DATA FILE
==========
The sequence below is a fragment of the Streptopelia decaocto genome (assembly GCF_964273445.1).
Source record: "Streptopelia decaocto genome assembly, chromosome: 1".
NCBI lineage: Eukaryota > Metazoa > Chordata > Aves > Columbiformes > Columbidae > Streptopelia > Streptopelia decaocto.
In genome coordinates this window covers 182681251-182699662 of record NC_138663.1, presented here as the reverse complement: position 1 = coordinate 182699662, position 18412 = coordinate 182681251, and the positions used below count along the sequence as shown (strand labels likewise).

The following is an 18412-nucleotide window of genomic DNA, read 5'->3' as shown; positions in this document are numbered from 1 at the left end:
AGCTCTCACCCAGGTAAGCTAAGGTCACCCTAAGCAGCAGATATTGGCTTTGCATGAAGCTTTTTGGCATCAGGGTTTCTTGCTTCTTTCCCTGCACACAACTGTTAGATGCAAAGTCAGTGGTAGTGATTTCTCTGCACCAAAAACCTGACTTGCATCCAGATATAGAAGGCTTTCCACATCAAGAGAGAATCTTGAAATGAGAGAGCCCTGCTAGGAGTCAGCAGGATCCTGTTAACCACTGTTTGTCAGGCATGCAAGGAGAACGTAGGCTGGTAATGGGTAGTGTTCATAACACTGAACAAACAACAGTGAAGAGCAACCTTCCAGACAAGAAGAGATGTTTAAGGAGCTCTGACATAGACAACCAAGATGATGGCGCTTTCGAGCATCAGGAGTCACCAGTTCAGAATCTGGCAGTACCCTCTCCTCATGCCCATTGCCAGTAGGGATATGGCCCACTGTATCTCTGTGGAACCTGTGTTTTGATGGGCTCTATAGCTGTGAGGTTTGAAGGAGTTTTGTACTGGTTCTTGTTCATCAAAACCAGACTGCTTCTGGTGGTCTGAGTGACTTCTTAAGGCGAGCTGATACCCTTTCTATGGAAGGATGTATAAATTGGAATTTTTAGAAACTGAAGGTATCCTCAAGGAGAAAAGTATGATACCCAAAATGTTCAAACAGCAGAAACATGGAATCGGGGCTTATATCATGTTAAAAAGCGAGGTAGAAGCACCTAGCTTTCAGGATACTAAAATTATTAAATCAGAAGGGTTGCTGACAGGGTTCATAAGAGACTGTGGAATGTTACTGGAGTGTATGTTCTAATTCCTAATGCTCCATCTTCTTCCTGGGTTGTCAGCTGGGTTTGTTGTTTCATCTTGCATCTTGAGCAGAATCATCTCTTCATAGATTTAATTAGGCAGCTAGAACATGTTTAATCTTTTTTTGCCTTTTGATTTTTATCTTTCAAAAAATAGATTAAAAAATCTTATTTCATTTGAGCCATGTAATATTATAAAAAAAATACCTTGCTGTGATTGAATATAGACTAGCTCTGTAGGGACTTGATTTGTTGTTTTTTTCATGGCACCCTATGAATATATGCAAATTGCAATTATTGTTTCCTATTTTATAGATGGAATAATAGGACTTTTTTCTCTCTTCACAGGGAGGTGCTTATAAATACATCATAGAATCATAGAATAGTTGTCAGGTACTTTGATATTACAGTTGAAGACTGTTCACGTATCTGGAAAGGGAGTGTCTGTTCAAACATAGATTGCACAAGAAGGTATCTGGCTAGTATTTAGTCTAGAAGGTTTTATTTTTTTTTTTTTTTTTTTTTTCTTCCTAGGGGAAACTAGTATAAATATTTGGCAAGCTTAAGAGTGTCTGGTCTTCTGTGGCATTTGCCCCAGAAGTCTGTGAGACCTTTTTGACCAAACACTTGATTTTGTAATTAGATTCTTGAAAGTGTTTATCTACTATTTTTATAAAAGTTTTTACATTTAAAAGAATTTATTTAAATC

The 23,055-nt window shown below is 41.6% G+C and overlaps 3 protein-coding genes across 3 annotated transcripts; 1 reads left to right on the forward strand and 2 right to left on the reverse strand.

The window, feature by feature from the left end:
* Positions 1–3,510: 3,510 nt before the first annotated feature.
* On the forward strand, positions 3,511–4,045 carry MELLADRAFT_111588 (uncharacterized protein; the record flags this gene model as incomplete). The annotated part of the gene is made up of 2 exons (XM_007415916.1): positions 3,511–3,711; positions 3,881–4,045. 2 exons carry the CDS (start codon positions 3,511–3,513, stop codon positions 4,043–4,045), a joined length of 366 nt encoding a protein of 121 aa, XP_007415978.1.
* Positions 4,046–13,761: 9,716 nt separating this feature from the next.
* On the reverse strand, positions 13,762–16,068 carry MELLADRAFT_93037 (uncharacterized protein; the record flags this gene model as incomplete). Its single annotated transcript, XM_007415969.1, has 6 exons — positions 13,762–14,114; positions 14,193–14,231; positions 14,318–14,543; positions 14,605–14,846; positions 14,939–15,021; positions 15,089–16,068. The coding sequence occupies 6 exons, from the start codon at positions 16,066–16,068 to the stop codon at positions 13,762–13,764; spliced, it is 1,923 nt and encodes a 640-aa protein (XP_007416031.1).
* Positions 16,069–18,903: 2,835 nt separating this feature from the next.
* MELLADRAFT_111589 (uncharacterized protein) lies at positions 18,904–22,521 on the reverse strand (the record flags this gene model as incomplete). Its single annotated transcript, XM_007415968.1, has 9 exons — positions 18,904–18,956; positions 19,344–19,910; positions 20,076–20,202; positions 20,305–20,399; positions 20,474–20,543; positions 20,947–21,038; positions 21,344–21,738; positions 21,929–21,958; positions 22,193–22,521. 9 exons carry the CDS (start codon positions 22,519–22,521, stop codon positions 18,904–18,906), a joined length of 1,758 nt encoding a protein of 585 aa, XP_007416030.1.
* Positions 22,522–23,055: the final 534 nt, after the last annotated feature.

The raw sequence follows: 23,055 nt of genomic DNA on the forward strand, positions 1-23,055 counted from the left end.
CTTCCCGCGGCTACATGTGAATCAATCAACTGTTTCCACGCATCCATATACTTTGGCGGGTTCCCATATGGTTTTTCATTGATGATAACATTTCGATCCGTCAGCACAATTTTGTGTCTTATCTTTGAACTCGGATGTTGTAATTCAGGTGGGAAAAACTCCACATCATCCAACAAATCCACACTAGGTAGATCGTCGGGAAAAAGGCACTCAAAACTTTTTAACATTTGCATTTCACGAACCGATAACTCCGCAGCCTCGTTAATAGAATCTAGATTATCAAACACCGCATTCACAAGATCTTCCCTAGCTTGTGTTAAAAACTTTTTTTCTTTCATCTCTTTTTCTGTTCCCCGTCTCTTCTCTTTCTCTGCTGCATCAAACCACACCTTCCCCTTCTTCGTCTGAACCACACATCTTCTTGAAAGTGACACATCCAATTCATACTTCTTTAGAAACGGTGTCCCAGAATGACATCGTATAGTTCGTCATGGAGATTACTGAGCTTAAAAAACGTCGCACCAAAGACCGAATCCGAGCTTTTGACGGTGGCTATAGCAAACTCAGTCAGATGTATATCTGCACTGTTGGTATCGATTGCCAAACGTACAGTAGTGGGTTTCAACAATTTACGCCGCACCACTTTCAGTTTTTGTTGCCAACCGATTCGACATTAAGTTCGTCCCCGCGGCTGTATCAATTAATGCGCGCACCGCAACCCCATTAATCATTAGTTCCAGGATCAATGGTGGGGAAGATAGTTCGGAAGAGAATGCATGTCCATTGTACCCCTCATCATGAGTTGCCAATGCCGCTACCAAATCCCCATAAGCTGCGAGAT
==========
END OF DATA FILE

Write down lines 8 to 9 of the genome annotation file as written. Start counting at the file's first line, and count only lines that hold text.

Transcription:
The window, feature by feature from the left end:
* Positions 1–3,510: 3,510 nt before the first annotated feature.